High-Profile Cyber Theft Against Banks Targeted SWIFT Systems
  • Will CryptXXX Replace TeslaCrypt After Ransomware Shakedown?

    TrendLabs - Malware Blog
    The departure of TeslaCrypt from the ransomware circle has gone and made waves in the cybercriminal world. Bad guys appear to be jumping ships in hopes of getting a chunk out of the share that was previously owned by TeslaCrypt. In line with this recent event, indicators are pointing to a new strong man in the ransomware game: CryptXXX.
    Post from: Trendlabs Security Intelligence Blog - by Trend Micro
    Will CryptXXX Replace TeslaCrypt After Ransomware Shakedown?
  • LinkedIn Breach: More Questions than Answers

    TrendLabs - Malware Blog
    Earlier this week, it was reported that the 2012 breach of LinkedIn was far worse than originally thought: instead of the 6.5 million stolen records that were reported at the time, it turned out that 167 million users were affected. 117 million of these records contained the user's email address and password.
    It wasn't until this bigger breach was sold in dark web communities that everyone became aware of this bigger problem. LinkedIn issued a blog post that confirmed the leaked data was authentic and asked affected users to reset their passwords.
    Post from: Trendlabs Security Intelligence Blog - by Trend Micro
    LinkedIn Breach: More Questions than Answers
  • Kernel Waiter Exploit from the Hacking Team Leak Still Being Used

    TrendLabs - Malware Blog
    Although the Hacking Team leak took place several months ago, the impact of this data breach—where exploit codes were made public and spurred a chain of attacks—can still be felt until today. We recently spotted malicious Android apps that appear to use an exploit found in the Hacking Team data dumps. The apps, found in certain websites, could allow remote attackers to gain root privilege when successfully exploited. Mobile devices running on Android version 4.4 (KitKat) and below, which account for nearly 57% of total Android devices, are susceptible to attacks that may abuse this flaw.
    Post from: Trendlabs Security Intelligence Blog - by Trend Micro
    Kernel Waiter Exploit from the Hacking Team Leak Still Being Used
  • Flashlight App Spews Malicious Ads

    TrendLabs - Malware Blog
    Not all Android phones come with a built-in flashlight feature in its operating system. Users would have to download flashlight apps to have this utility on their phone. Chances are, these apps will come with updates and ads. Imagine that, flashlights with updates and ads. And while this may seem normal with how apps operate, one flashlight app that’s available in Google Play shows ads that goes beyond the annoying and tells users that their mobile unit is infected with malware.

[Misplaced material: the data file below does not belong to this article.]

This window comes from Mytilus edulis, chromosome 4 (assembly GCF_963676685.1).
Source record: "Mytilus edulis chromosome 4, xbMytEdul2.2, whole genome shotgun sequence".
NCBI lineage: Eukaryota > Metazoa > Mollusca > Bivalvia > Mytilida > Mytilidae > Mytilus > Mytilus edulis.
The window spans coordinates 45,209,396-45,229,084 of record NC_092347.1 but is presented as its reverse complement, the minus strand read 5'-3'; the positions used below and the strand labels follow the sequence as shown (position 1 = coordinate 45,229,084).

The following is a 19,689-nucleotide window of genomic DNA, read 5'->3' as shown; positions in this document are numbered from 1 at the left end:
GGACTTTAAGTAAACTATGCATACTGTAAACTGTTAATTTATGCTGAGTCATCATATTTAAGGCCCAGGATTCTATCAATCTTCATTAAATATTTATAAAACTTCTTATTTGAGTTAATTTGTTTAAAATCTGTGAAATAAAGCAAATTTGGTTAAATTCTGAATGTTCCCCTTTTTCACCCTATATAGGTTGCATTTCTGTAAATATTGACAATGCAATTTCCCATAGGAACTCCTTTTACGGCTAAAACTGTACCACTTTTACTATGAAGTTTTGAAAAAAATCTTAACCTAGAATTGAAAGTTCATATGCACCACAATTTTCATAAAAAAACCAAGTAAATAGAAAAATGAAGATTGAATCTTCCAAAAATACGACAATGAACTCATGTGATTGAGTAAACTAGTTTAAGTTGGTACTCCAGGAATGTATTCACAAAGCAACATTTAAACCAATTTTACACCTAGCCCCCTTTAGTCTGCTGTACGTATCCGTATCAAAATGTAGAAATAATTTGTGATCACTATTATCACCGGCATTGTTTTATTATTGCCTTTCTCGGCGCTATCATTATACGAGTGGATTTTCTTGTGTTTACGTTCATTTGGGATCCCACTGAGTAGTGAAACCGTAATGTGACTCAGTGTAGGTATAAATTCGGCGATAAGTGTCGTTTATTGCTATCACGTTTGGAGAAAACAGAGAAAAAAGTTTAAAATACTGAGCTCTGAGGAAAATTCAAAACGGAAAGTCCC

Super-Bright LED Flashlight on its own is a safe application. However, when a user runs the app, a webpage opens and tells that their device is infected with malware and has a broken battery. The webpage also advises users to install an Android optimizer and anti-virus app to resolve these issues. When we checked the app, the ad was not part of its routine.
    Post from: Trendlabs Security Intelligence Blog - by Trend Micro
    Flashlight App Spews Malicious Ads
  • New Flash Vulnerability CVE-2016-4117 Shares Similarities With Older Pawn Storm Exploit

    TrendLabs - Malware Blog
    Earlier this week Adobe released a security advisory (APSA16-02) which disclosed that a critical vulnerability (CVE-2016-4117) was present in versions of Adobe Flash Player. Reports also said it was being exploited in the wild. A successful exploit could cause the targeted system to crash and potentially allow arbitrary code to run on the system, allowing an attacker to take control of it. Note that Adobe has released the patch on May 12.
    We would like to dive into the detail this vulnerability to provide additional background information about this threat.
    Post from: Trendlabs Security Intelligence Blog - by Trend Micro
    New Flash Vulnerability CVE-2016-4117 Shares Similarities With Older Pawn Storm Exploit